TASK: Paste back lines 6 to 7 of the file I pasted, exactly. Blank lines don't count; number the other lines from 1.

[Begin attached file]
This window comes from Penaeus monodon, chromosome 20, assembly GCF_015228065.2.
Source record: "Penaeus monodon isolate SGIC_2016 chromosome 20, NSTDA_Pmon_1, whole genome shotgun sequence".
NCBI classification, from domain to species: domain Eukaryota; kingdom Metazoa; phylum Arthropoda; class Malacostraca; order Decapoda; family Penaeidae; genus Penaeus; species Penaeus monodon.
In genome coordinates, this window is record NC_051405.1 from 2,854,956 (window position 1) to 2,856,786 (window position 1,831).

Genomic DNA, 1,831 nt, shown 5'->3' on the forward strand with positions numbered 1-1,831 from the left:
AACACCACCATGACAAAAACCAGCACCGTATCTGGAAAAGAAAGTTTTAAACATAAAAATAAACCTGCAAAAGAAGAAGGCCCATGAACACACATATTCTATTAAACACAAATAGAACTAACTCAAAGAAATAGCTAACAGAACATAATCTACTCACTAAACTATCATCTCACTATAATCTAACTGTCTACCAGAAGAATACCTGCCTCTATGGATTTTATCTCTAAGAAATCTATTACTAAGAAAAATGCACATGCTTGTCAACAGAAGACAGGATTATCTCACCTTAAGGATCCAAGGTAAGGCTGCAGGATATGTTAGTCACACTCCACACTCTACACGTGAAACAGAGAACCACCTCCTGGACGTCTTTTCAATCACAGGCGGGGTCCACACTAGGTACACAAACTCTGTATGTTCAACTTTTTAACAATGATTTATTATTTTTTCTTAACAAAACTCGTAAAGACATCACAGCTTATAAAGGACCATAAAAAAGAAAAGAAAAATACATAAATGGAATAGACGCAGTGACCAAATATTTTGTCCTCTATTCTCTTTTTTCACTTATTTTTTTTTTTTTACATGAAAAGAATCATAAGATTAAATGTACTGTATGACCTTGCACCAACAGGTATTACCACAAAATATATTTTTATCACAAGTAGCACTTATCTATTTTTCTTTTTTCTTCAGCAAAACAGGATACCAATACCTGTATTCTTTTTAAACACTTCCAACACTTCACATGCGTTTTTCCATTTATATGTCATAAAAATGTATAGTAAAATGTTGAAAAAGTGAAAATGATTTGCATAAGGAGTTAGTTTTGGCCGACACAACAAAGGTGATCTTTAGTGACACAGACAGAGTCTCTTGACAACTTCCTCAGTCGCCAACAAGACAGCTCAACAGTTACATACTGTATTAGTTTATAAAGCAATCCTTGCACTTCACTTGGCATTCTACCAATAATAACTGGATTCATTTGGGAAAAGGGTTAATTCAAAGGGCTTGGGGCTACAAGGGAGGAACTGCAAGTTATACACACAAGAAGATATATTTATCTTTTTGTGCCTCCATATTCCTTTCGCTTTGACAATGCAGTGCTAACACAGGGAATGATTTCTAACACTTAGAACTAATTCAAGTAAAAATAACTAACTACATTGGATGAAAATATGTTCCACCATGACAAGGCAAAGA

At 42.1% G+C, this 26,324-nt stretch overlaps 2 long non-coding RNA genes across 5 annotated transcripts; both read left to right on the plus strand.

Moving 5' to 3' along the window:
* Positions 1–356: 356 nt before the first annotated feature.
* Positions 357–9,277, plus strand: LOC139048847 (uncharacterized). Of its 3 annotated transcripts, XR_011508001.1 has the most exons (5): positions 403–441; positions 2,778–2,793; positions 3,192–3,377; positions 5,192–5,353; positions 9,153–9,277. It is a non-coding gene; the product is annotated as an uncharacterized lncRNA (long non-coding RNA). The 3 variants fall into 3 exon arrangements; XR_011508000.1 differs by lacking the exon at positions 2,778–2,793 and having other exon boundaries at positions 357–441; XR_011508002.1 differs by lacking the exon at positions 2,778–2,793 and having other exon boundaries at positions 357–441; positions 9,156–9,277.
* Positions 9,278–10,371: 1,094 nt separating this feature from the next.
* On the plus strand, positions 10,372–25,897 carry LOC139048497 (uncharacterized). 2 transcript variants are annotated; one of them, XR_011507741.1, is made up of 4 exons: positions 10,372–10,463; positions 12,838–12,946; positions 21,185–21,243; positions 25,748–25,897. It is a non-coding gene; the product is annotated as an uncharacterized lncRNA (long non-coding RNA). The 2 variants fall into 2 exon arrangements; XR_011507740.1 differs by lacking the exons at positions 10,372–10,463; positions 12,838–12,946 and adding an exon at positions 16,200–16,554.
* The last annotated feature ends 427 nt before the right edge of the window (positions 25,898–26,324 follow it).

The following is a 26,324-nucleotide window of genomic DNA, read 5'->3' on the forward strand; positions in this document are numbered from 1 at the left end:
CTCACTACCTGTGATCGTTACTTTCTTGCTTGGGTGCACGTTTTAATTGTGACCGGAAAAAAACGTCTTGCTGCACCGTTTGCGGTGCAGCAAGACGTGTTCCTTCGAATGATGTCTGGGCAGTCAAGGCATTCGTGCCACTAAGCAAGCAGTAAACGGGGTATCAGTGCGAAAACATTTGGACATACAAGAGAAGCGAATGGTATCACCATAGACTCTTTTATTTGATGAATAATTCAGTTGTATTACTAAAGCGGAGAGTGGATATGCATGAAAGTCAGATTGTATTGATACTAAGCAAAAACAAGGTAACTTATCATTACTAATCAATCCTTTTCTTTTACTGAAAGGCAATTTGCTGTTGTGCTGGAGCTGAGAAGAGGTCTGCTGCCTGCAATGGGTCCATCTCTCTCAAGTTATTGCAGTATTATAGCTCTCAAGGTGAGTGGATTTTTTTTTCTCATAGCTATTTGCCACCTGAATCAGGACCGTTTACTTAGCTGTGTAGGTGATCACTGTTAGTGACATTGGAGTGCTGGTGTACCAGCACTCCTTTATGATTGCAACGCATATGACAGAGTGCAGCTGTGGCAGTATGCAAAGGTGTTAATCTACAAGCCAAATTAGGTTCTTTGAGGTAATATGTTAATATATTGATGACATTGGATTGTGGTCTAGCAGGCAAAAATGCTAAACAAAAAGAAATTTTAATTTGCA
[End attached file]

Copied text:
AACACCACCATGACAAAAACCAGCACCGTATCTGGAAAAGAAAGTTTTAAACATAAAAATAAACCTGCAAAAGAAGAAGGCCCATGAACACACATATTCTATTAAACACAAATAGAACTAACTCAAAGAAATAGCTAACAGAACATAATCTACTCACTAAACTATCATCTCACTATAATCTAACTGTCTACCAGAAGAATACCTGCCTCTATGGATTTTATCTCTAAGAAATCTATTACTAAGAAAAATGCACATGCTTGTCAACAGAAGACAGGATTATCTCACCTTAAGGATCCAAGGTAAGGCTGCAGGATATGTTAGTCACACTCCACACTCTACACGTGAAACAGAGAACCACCTCCTGGACGTCTTTTCAATCACAGGCGGGGTCCACACTAGGTACACAAACTCTGTATGTTCAACTTTTTAACAATGATTTATTATTTTTTCTTAACAAAACTCGTAAAGACATCACAGCTTATAAAGGACCATAAAAAAGAAAAGAAAAATACATAAATGGAATAGACGCAGTGACCAAATATTTTGTCCTCTATTCTCTTTTTTCACTTATTTTTTTTTTTTTACATGAAAAGAATCATAAGATTAAATGTACTGTATGACCTTGCACCAACAGGTATTACCACAAAATATATTTTTATCACAAGTAGCACTTATCTATTTTTCTTTTTTCTTCAGCAAAACAGGATACCAATACCTGTATTCTTTTTAAACACTTCCAACACTTCACATGCGTTTTTCCATTTATATGTCATAAAAATGTATAGTAAAATGTTGAAAAAGTGAAAATGATTTGCATAAGGAGTTAGTTTTGGCCGACACAACAAAGGTGATCTTTAGTGACACAGACAGAGTCTCTTGACAACTTCCTCAGTCGCCAACAAGACAGCTCAACAGTTACATACTGTATTAGTTTATAAAGCAATCCTTGCACTTCACTTGGCATTCTACCAATAATAACTGGATTCATTTGGGAAAAGGGTTAATTCAAAGGGCTTGGGGCTACAAGGGAGGAACTGCAAGTTATACACACAAGAAGATATATTTATCTTTTTGTGCCTCCATATTCCTTTCGCTTTGACAATGCAGTGCTAACACAGGGAATGATTTCTAACACTTAGAACTAATTCAAGTAAAAATAACTAACTACATTGGATGAAAATATGTTCCACCATGACAAGGCAAAGA

At 42.1% G+C, this 26,324-nt stretch overlaps 2 long non-coding RNA genes across 5 annotated transcripts; both read left to right on the plus strand.